The European Central Bank would no longer oppose the forcing of losses on senior bondholders of euro-area banks, said two officials with knowledge of the ECB’s thinking.
A key condition to imposing losses is if the bank in question is being wound down, one of the officials said. The ECB supported imposing losses on senior bondholders of ailing Spanish banks at a meeting of euro-area finance ministers in Brussels on July 9, though the proposal didn’t get much traction, the other official said. Both of them spoke on condition of anonymity as the talks are confidential.
The Wall Street Journal today reported the ECB’s change of position, after the Frankfurt-based ECB consistently opposed handing losses to senior creditors of Irish banks following the collapse of the country’s financial sector. An ECB spokesman declined to comment on the WSJ report.
The ECB’s position has evolved since it opposed forcing losses on the senior creditors of Irish banks including Anglo Irish Bank Corp. and Irish Nationwide Building Society after the government started to inject capital into the banks in 2009. Then, the ECB argued that reneging on the senior Irish bank debt would damage financial stability in the wider euro area.
The ECB also opposed efforts to restructure Greek sovereign debt and refused to take losses on Greek government bonds held on its balance sheet earlier this year. European officials are now debating how best to rescue Spain’s banks after its leaders requested 100 billion euros ($122 billion) of international aid last month, becoming the fourth euro nation to seek help after Greece, Ireland and Portugal.
The cost of insuring against default on senior bank bonds rose after the Wall Street Journal report. The Markit iTraxx Senior Financial Index of credit default swaps on 25 banks and insurers increased eight basis points to 281.4, the highest in a week, according to data compiled by Bloomberg. Spanish government bonds fell, pushing the 10-year yield as high as 6.71 percent.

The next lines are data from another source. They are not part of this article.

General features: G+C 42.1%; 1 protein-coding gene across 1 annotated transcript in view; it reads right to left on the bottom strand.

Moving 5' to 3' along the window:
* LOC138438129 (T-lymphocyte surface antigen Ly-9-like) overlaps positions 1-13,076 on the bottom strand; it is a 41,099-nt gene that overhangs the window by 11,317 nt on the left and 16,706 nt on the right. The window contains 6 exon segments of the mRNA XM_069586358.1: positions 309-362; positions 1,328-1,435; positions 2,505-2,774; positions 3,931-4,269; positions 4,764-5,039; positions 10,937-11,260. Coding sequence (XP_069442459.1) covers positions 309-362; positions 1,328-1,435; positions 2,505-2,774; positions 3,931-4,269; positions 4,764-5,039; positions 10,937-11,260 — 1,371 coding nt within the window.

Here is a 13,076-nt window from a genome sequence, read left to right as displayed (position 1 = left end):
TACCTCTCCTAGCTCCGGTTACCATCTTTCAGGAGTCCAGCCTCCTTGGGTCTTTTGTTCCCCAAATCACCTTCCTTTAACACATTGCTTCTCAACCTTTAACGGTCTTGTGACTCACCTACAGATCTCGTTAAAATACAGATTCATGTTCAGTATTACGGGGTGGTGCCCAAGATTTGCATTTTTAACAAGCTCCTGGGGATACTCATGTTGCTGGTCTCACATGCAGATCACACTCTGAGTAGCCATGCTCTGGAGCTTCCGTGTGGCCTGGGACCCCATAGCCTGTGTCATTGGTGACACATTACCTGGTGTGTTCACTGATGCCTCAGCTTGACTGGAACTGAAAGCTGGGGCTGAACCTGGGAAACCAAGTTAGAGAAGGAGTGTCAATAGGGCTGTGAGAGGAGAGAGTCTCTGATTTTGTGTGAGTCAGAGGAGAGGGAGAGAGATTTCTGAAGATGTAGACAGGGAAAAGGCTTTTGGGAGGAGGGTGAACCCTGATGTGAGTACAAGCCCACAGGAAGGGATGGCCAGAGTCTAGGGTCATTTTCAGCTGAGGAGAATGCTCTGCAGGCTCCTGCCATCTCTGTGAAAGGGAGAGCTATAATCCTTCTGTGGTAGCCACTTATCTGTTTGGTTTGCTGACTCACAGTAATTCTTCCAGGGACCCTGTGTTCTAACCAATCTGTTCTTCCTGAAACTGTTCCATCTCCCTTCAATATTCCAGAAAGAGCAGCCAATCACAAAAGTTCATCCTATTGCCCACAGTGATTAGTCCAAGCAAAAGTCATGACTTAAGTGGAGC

The European Commission today ruled out that senior “bail- ins” would be part of the Spanish bank rescue. Commission spokesman Simon O’Connor told reporters in Brussels that the draft deal between the European Union and Spain “doesn’t foresee participation of senior creditors.” Shareholders and junior creditors would be involved, he said.
“Politicians may find themselves under increasing pressure to change this stance,” Michael Symonds, a credit analyst at Daiwa Capital Markets Europe in London, said in a note to clients. “The ECB’s standpoint is notable as it reflects a turnaround from their staunch opposition to senior unsecured haircuts during the bailout of the Irish banks.”
ECB President Mario Draghi may now be importing experience from his stint as head of the Financial Stability Board, which backed forcing senior bondholders to take losses when banks fail last year. The EU unveiled plans on June 6 that would empower regulators to impose losses on senior unsecured creditors of failing lenders by 2018.
A shift in position by the ECB raises the question of possible changes to Ireland’s EU-International Monetary Fund bailout deal, as requests by Irish Finance Minister Michael Noonan to the ECB to be allowed to write down senior bank debt were repeatedly rebuffed by former president Jean-Claude Trichet, who left office in October.
Noonan said on June 19 that the ECB’s stance had “hardened” since last year. “We’ll see how things play out in the future,” he said.
Noonan will meet Draghi in Frankfurt tomorrow to discuss “the ongoing sustainability of the Irish financial system,” Paul Bolger, a finance ministry spokesman, said by phone today.
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